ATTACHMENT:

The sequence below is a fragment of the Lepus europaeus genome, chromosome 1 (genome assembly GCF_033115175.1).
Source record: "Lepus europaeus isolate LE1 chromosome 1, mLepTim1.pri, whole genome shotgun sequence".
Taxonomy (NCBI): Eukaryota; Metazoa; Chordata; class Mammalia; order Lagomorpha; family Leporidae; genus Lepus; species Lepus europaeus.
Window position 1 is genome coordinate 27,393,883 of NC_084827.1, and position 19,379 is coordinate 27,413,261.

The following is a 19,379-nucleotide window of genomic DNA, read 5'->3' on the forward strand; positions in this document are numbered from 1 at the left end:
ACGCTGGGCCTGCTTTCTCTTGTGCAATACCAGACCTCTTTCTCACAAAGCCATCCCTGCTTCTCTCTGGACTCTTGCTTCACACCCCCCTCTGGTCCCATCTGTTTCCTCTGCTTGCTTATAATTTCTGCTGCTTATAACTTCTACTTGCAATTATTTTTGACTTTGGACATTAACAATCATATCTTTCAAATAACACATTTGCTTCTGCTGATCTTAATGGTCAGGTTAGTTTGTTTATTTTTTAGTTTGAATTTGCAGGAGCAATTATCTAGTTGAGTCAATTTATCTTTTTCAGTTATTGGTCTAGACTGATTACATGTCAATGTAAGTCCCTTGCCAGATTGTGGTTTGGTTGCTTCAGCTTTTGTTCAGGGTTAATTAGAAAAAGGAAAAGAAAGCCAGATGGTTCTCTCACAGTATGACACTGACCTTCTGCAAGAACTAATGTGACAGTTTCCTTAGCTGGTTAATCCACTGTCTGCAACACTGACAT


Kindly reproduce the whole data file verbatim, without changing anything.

The sequence below is a fragment of the Lepus europaeus genome, chromosome 1 (genome assembly GCF_033115175.1).
Source record: "Lepus europaeus isolate LE1 chromosome 1, mLepTim1.pri, whole genome shotgun sequence".
Taxonomy (NCBI): Eukaryota; Metazoa; Chordata; class Mammalia; order Lagomorpha; family Leporidae; genus Lepus; species Lepus europaeus.
Window position 1 is genome coordinate 27,393,883 of NC_084827.1, and position 19,379 is coordinate 27,413,261.

The following is a 19,379-nucleotide window of genomic DNA, read 5'->3' on the forward strand; positions in this document are numbered from 1 at the left end:
ACGCTGGGCCTGCTTTCTCTTGTGCAATACCAGACCTCTTTCTCACAAAGCCATCCCTGCTTCTCTCTGGACTCTTGCTTCACACCCCCCTCTGGTCCCATCTGTTTCCTCTGCTTGCTTATAATTTCTGCTGCTTATAACTTCTACTTGCAATTATTTTTGACTTTGGACATTAACAATCATATCTTTCAAATAACACATTTGCTTCTGCTGATCTTAATGGTCAGGTTAGTTTGTTTATTTTTTAGTTTGAATTTGCAGGAGCAATTATCTAGTTGAGTCAATTTATCTTTTTCAGTTATTGGTCTAGACTGATTACATGTCAATGTAAGTCCCTTGCCAGATTGTGGTTTGGTTGCTTCAGCTTTTGTTCAGGGTTAATTAGAAAAAGGAAAAGAAAGCCAGATGGTTCTCTCACAGTATGACACTGACCTTCTGCAAGAACTAATGTGACAGTTTCCTTAGCTGGTTAATCCACTGTCTGCAACACTGACAT